Canning 101: It’s as Easy as Boiling Water…Yes, Really!

August 13, 2014

Canning 101: It’s as Easy as Boiling Water…Yes, Really!

Grandma’s tradition of “putting up” preserves has come back into vogue among trendy hipsters and farm-to-table fans for many good reasons: It’s a super way to enjoy summer’s goodness all year long, a seriously fun kitchen project, results in a fab hostess gift, and it’s as easy as boiling water.

The Basics

In a nutshell, canning is stopping (or slowing) natural spoilage by removing air from filled, covered jars by exposing the jars to heat. The best entry point for canning is with “acidic foods” like tomato sauce, salsas, chutneys, jams, pie fillings, and pickles. They’re less likely to spoil in the first place — their high pH helps keep bacteria at bay.

We’re covering the most popular and basic method here: water bath canning. It’s perfect for commonly canned and safer “acidic” foods, is the easiest to master, and requires minimal gear to get started. (Lower pH foods like meats and fish require more TLC when canning and a full pressure canning system.)

Gearing Up

First, choose something to can. Find inspiration online or in cookbooks, but be sure to use canning specific recipes for the best results. The National Center for Home Food Preservation and USDA websites both have tested and approved canning recipes and tons of food safety info, too.

Next, make sure you have plenty of Mason jars, rings, and lids. Have them clean and ready to use.

You’ll also need a large enough pot to cover the jars with at least an inch of water when boiling. A canning rack (used to immerse jars and pull them out) is inexpensive and extremely helpful but not necessary. Sturdy tongs and a hot mitt work too.

Now you’re ready to get canning!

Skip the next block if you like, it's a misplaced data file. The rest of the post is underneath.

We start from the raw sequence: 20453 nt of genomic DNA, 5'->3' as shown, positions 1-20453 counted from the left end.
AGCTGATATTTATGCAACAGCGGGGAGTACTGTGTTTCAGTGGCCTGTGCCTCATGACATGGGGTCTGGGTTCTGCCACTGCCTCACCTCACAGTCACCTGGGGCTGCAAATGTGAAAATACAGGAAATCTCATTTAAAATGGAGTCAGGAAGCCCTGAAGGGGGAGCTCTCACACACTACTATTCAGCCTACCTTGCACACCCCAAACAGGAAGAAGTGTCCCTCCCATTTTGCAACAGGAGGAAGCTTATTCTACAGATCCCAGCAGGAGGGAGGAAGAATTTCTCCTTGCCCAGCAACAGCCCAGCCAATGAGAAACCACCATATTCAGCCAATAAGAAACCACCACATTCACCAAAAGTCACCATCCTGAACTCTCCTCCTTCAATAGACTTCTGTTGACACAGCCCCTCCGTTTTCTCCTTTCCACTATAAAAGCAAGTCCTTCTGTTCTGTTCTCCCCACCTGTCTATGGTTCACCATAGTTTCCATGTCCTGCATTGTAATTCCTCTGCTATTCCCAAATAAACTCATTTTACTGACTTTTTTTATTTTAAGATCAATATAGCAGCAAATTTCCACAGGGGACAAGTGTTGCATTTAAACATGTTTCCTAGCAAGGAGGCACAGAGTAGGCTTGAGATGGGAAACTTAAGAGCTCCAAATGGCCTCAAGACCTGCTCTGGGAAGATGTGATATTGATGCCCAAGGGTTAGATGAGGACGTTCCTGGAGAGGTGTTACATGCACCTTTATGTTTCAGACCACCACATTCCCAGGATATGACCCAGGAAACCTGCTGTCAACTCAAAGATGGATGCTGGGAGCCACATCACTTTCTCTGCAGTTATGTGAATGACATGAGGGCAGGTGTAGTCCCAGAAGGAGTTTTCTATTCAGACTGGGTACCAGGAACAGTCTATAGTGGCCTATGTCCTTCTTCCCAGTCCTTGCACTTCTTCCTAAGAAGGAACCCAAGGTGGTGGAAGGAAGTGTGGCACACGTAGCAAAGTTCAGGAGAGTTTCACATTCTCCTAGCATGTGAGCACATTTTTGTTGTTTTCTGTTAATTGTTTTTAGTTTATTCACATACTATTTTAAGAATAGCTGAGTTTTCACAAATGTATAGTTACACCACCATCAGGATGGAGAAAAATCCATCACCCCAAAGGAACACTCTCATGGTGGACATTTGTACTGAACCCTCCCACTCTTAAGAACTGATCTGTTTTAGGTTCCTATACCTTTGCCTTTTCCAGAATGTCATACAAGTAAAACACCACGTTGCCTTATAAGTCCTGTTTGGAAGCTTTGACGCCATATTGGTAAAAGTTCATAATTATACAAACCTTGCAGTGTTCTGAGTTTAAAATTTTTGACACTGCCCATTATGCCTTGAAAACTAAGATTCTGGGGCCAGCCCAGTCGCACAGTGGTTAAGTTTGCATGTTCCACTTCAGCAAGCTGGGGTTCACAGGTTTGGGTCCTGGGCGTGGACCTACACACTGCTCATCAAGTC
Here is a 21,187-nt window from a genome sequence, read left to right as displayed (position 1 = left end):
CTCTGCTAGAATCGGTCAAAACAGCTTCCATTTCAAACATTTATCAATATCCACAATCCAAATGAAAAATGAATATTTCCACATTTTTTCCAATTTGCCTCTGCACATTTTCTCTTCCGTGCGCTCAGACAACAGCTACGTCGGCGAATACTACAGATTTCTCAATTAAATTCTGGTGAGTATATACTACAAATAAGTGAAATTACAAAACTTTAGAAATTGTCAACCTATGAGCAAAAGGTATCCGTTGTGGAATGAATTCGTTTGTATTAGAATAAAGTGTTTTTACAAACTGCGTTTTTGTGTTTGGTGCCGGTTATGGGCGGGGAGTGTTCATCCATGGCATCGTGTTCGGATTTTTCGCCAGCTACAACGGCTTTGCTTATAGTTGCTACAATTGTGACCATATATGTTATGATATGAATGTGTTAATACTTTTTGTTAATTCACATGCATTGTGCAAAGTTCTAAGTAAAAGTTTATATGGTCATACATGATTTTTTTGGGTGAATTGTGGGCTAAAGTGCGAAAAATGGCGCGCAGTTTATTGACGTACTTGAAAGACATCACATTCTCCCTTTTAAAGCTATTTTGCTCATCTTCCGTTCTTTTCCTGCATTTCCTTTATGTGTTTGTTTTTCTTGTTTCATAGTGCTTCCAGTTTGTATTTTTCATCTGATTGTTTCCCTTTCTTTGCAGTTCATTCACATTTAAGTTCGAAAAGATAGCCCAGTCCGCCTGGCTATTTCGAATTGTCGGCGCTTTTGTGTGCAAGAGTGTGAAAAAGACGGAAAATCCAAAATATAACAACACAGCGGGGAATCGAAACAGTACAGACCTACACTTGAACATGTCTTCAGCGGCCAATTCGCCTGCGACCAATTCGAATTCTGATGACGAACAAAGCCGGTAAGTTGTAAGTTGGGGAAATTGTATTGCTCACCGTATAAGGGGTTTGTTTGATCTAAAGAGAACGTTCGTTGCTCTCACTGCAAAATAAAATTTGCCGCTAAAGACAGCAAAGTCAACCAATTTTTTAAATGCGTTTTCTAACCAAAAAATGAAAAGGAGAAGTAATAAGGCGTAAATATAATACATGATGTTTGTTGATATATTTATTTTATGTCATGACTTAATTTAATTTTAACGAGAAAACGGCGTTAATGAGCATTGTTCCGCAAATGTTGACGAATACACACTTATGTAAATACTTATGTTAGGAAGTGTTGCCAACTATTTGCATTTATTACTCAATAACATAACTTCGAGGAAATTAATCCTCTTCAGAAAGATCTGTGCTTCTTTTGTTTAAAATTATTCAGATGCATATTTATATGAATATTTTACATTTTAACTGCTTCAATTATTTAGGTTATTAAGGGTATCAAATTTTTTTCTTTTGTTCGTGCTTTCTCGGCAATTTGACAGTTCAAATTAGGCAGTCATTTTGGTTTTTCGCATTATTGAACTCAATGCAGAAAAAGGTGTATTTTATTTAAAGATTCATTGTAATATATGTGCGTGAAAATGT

1) Fill the pot with enough water to cover the jars by one inch of water and heat to a simmer.

2) Keep the jars warm (either in the dishwasher or another pot of water) to avoid breakage when filling.

3) Fill the jars with your prepared dish up to only one inch from the top. It’s important to leave that space for heat expansion during canning.

4 Slide a small plastic spatula around the inside of the jar and press to make sure there are no air bubbles and food is packed in tightly.

5) Wipe food from the rim of the jar. Place a new lid on the jar and twist the band until it’s just barely on. The band shouldn’t be completely tight — air needs to be able to escape.

6) Place the filled, lidded jars into the simmering water using your canning rack or tongs. Cover the pot and heat to a steady boil for the amount of time specified in the recipe.

7) Turn off the heat and let the jars stand for five minutes. Remove them from the water and cool upright on a wire rack or dishtowels for 12 hours. Don’t mess with the lids and bands during this time so you don’t interfere with the sealing process! You’ll hear satisfying “pops” as they seal.

8) Test your seal. Press down on the center of the lid –if it’s sealed properly it won’t flex up or down. If the lid flexes you can either refrigerate the food for immediate use or remove it from the jar and add it to another batch for canning.

That’s it! Pretty darn easy, right? Sealed jars last for up to one year and can be stored without bands if you like. Undo the bands and dry underneath if you’ll be leaving them on.

Once you’ve mastered water bath canning, you can consider investing in a pressure canning system for non-acidic foods. Find all your canning supplies online or at a Bed Bath & Beyond near you.

What’s your favorite type of home canned treat? Mine are Dilly Beans — perfect for these Spicy Bloody Marys!

Julie Hartigan

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